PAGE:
College of Agriculture & Natural Resources
Animal & Avian Sciences

Diving deep into the mystery of the fistulated cow

Why would they let a cow have a giant hole in its side?
Senior French major Brandon Schatt sticks his hand in the cow.
Photo Credit: 
Jasmine Cruz

Since the day my older brother moved into Centreville Hall his freshman year, there has been a mystery hanging over my head. There is a creature living on the campus that was as enigmatic and legendary to me as the Loch Ness Monster is to people all over the world. For seven years, I believed but never actually saw it. Its identity was told to me in passing, and it had gripped my imagination since. 

As we drove past the seemingly out-of-place farm nestled among high-rise dorms and the basketball arena, my brother casually mentioned that one of the residents of the farm was a cow with a hole in its side.

It didn’t make sense to me. Why would they let a cow have a giant hole in its side? However, my parents both corroborated my brother’s tale, which they had heard on a tour. They said the cow walked around and lived its normal life with a giant plug in its side so the animal sciences majors could learn about its digestion process. 

Though I could clearly smell the earthy scents of the farm as we moved my brother’s stuff into his room, I couldn’t wrap my mind around the idea of a cow with a gaping hole in its flank living at the sleepy little farm just beyond his window. After seven years of pondering the mystery of the holey cow, it had grown to urban legend status for me.

I knew this year I had to settle this mystery once and for all and see the fabled cow for myself. This past weekend, when the farm opened up to the public as a part of Maryland Day, I knew I’d have my chance.

My interest in the cow has always been an unassuming quandary that nibbles at my ear every time the farm or animal and avian sciences department comes up in conversation. It’s been a while since I stopped craning my neck over the fence every time I walked past the farm, but I have asked my roommate, an animal sciences major, about the cow before.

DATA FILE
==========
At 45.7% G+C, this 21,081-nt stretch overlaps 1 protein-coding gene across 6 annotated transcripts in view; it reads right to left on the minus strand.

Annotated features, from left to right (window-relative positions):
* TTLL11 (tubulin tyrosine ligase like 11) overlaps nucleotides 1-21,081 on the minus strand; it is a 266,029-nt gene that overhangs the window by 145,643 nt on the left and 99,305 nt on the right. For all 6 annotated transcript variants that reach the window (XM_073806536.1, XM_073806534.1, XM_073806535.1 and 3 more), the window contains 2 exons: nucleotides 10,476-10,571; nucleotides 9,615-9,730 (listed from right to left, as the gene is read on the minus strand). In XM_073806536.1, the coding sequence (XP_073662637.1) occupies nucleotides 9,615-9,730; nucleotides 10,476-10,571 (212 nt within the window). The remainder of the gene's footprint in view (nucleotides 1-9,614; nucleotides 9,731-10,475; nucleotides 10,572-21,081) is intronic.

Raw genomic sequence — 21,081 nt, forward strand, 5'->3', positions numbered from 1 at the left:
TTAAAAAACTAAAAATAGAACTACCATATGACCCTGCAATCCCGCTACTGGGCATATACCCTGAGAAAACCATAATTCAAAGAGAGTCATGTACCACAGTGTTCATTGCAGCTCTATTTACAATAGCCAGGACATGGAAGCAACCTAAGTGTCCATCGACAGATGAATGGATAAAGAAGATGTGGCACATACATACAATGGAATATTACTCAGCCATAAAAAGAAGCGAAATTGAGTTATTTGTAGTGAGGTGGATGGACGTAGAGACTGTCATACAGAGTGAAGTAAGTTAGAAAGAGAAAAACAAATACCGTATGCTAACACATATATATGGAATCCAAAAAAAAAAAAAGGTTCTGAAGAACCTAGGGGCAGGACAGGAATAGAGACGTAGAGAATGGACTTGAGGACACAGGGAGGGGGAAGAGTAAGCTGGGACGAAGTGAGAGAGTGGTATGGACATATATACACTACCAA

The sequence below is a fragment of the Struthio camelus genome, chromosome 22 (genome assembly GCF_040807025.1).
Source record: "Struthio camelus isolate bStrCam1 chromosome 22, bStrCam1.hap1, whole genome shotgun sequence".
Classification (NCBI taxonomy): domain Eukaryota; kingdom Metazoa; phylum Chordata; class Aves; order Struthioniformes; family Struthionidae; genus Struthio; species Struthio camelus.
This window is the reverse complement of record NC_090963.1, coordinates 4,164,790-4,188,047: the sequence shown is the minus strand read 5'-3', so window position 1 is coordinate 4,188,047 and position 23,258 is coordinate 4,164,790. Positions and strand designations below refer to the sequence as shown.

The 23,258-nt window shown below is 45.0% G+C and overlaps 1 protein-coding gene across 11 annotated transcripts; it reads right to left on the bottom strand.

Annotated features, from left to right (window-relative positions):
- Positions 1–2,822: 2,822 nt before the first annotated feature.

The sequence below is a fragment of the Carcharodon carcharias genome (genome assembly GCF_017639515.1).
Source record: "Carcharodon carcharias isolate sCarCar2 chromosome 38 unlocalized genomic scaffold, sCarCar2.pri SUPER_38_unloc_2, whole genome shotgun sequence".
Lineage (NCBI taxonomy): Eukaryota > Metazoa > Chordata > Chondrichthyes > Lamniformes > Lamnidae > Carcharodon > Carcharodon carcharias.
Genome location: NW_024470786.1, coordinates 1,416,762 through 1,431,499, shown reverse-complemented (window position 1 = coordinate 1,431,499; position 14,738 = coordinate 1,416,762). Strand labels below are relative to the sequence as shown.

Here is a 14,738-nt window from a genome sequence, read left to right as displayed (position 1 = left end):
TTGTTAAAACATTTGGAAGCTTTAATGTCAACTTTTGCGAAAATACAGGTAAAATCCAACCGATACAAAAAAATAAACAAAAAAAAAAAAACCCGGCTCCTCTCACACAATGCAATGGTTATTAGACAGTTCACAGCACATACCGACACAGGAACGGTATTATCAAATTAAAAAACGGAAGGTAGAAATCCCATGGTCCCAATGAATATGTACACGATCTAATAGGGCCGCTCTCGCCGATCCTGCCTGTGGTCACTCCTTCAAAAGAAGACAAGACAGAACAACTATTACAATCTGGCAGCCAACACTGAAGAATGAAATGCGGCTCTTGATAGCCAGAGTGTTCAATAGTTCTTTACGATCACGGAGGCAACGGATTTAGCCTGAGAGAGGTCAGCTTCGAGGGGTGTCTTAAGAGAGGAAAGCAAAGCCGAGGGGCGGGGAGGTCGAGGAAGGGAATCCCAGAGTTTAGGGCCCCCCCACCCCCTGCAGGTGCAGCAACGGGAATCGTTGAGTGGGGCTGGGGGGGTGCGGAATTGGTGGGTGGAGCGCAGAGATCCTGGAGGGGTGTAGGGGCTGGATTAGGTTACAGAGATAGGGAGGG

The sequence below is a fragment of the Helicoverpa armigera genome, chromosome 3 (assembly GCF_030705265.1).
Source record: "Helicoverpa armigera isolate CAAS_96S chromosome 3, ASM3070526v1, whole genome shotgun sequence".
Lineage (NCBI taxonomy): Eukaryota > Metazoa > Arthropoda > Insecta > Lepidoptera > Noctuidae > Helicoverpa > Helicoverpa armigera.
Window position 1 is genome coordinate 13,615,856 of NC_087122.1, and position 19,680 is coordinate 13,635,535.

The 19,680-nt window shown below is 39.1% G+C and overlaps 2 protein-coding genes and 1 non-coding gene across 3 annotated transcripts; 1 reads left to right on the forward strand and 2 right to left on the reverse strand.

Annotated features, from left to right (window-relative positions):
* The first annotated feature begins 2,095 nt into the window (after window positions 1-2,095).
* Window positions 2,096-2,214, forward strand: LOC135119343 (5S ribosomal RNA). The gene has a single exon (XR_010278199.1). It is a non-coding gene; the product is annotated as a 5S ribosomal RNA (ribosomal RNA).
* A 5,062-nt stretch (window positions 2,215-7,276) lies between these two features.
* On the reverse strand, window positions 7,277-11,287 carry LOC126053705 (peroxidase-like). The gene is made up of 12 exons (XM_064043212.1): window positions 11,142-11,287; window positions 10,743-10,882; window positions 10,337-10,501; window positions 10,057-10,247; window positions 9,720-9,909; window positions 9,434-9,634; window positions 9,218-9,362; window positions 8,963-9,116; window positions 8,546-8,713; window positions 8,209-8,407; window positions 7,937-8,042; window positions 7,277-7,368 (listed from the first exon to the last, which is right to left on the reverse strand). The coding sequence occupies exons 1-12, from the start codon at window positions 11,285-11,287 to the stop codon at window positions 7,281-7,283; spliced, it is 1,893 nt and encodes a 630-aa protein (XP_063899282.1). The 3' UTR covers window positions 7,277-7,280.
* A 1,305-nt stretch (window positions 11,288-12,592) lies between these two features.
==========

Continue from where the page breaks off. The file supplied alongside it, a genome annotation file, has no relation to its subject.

A few days ago, she gave me a brief introduction. My own Nessie was actually named Chai, my roommate said, and Chai was, in her experience, a very sweet cow.

I was afraid that in the utter madness that was Maryland Day, I would miss the chance to make it to the farm. But after cutting through an unusually crowded campus, I made it to the entrance to the farm. The earthy smells were familiar; after several years of horseback riding, I actually found the scents of the animals quite comforting.

A sign posted near the entrance to the farm announced the special events for the day, including milking demonstrations. There was an event at 3 p.m. labeled “Fistulated cow.” It was only 2 p.m., so I hadn’t missed Chai.

As I was an outsider to the grounds, the farm felt like a labyrinth. It was definitely much bigger inside the fence than it had appeared from Regents Drive. I wandered in and out of the open barns, encountering numerous sheep and some smaller cows, but there was no sign of a rubber stopper in any of them.

Finally, after walking through a narrow alley between a fence and another building, I arrived at the farthest point back on the farm. The sheep were feeding on hay. Several smaller cows were scratching their itches with their hooves or getting drinks of water. One larger cow stood out in their midst.

It was Chai.

For all the wonder surrounding her, Chai seemed like a normal cow you might pass when driving by farms on a country road. She was very large; she loomed over the other animals, and though I couldn’t get too close to her, it seemed as though she would even tower over me.

Despite the number of people buzzing through the farm and gaping at her, Chai chewed contentedly. She was, of course, oblivious to the rubber plug that made her so fascinating to those gathered nearby. The hole seemed far smaller than I had expected; the whole rubber contraption seemed no bigger than a dinner plate, which was nothing on a cow of her size. It was just big enough to fit an arm in. It almost blended into her beige fur.

After gazing upon the wonder that was Chai, I finally approached the student guide and asked the question everyone had asked me when I shared my eagerness to meet the holey cow: Isn’t it bad for a cow to have a hole cut out of its side?

As the student explained it, the fistula is just like a piercing in the skin on cow’s side; when the hole was made, it was monitored to make sure it healed properly, but with the plug in place, there is no danger to the cow. Chai certainly didn’t seem to notice or mind. While I haven’t had enough experience with cows to judge their temperament, she certainly seemed pleasant enough to me.

I couldn’t stick around to stick my arm inside the fistula (though my roommate assured me it would be pleasantly warm on such a cool day), but I was pleased to have put the mystery to rest. Maybe in another seven years I’ll be able to find out what it’s like inside of the fistula, but I’ll admit that’s a mystery I’m happy to leave unsolved.

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